It has been a big week for Mark Zuckerberg, testifying before two senate committees and the house committee on energy and commerce. Sputnik spoke with Occupy The Web (OTW), Forensic investigator, and hacker for Information Freedom and Social Justice, about the outcome of the hearings.
Sputnik: OTW, you heard Zuckerberg’s testimony. What is the key thing we should take away from the outcome?
OTW: We have to give Zuckerberg a lot of credit for being very poised, and being very well versed and trained going into those hearings. He did a great job, much better than I expected him to do. But that is separate from what the content is. I have a lot of opinions about the whole mess of what happened with Facebook. I want to start by saying that people always have to keep in mind that if a service is free, you’re not the customer, you’re the product. That’s very true with Facebook.
Sputnik: Do you think that Facebook will always remain a free platform?
OTW: Keeping it free is critical to their expansion. But I just want the general public to always keep in mind that if it is free, you are the product. They are selling your data. Whether it be Google, whether it be Facebook, whether it be anybody. If it’s free, then they are selling your data.
He also said, and he was clear, ‘We’d like to keep it free, so that we can make it available to a vast majority of the world.’
Sputnik: Will we see more regulation on things like third party sharing in the wake of Zuckerberg’s trial?
OTW: I think we will see more regulation, and Zuckerberg said he was not opposed to that. He said it was critical to have light regulation. One of the things that also came up in the hearings, and I am a firm believer in this, is that big companies generally don’t get hurt by regulations. It’s the small companies. So, when the regulations go into place here, it’s unlikely that it is going to have that much impact upon Facebook. It might very well impact up-starts, who are trying to challenge that position of Facebook, and no matter what industry you’re in, it’s always the same. If it’s the banking industry, the railroad industry of the nineteenth century. Regulations go into place, and they end up embedding the power of the existing powerful firms.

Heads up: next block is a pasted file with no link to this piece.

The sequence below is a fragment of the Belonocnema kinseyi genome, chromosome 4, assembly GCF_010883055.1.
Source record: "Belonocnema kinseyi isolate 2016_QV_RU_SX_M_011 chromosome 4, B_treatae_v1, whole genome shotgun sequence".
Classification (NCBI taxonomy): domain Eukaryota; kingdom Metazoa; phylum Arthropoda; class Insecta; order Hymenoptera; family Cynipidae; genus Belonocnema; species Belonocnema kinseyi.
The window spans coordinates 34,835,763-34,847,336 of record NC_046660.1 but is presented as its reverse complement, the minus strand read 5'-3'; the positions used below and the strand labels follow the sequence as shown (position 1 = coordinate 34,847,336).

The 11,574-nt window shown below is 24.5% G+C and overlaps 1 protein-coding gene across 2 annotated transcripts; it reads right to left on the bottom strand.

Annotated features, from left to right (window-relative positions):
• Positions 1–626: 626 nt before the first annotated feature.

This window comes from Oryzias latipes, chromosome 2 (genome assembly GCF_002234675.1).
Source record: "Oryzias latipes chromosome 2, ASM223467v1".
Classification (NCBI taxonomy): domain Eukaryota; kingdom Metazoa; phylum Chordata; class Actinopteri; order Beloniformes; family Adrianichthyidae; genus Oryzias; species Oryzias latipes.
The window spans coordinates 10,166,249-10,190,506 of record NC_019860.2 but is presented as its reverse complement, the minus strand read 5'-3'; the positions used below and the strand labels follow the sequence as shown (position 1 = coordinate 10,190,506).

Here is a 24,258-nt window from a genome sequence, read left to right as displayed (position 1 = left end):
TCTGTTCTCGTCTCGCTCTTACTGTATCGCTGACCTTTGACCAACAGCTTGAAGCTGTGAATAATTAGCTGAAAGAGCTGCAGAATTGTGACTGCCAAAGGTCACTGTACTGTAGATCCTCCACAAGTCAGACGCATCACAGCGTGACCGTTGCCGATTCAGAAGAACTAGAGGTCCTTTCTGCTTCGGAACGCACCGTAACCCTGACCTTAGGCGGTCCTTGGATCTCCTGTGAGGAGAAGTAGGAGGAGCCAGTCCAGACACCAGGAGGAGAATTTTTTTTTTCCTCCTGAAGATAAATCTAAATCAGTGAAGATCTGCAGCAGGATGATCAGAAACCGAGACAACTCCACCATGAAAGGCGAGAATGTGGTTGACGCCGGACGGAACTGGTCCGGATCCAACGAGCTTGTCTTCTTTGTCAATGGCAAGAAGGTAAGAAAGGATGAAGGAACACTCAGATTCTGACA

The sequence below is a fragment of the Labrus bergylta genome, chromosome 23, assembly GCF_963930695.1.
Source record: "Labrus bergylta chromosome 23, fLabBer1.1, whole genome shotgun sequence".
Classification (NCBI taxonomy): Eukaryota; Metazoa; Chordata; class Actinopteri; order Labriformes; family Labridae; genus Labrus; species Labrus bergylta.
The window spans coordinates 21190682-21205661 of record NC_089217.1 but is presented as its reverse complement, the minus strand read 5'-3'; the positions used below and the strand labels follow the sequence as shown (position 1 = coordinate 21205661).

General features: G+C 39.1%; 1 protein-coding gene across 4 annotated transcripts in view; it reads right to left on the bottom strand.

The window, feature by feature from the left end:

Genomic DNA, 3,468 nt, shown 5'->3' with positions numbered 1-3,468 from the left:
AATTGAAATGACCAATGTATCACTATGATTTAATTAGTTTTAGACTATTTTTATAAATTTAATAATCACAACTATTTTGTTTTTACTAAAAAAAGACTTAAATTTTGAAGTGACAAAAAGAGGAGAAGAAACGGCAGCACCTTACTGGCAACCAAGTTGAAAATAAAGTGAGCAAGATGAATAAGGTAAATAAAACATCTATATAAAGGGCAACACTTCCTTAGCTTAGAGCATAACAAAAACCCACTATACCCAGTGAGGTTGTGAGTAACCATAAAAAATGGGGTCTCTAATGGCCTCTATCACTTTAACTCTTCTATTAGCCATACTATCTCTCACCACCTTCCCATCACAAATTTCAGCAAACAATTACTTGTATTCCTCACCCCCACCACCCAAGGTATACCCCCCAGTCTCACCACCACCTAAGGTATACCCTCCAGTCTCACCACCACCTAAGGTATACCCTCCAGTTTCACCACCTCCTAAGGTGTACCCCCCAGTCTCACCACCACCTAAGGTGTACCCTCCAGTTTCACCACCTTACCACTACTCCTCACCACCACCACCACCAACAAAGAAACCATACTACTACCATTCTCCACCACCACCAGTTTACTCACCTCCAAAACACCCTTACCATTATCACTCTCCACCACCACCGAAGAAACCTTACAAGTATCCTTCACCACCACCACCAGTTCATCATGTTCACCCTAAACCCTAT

There was a high focus on Russia, and their alleged meddling in the election — should this really have the focus of the testimony?
OTW: Cambridge Analytica have basically stolen that data and used it in the election to help Donald Trump get elected in the United States. I think that is the issue that brought him before Congress. Any other data stealing, or privacy issues would not have brought him before Congress. This is a big issue in the United States.
Sputnik: But what does that have to do with Russia?
OTW: There is some belief that Russia worked with the Trump Campaign to get elected. That’s unproven as of yet, but there is certainly a concern that that took place.
Sputnik: Is there anything you think the public should know, having heard the testimony of Mark Zuckerberg?
OTW: The public always have to keep in mind, that if they put something up on the Internet, that you cannot presume that it’s going to stay private. It’s true when Facebook, Google, where ever, has access to it, and that means that other people have access to it, whether legally, or illegally. Anything you put on the Internet, you should presume that it’s not private.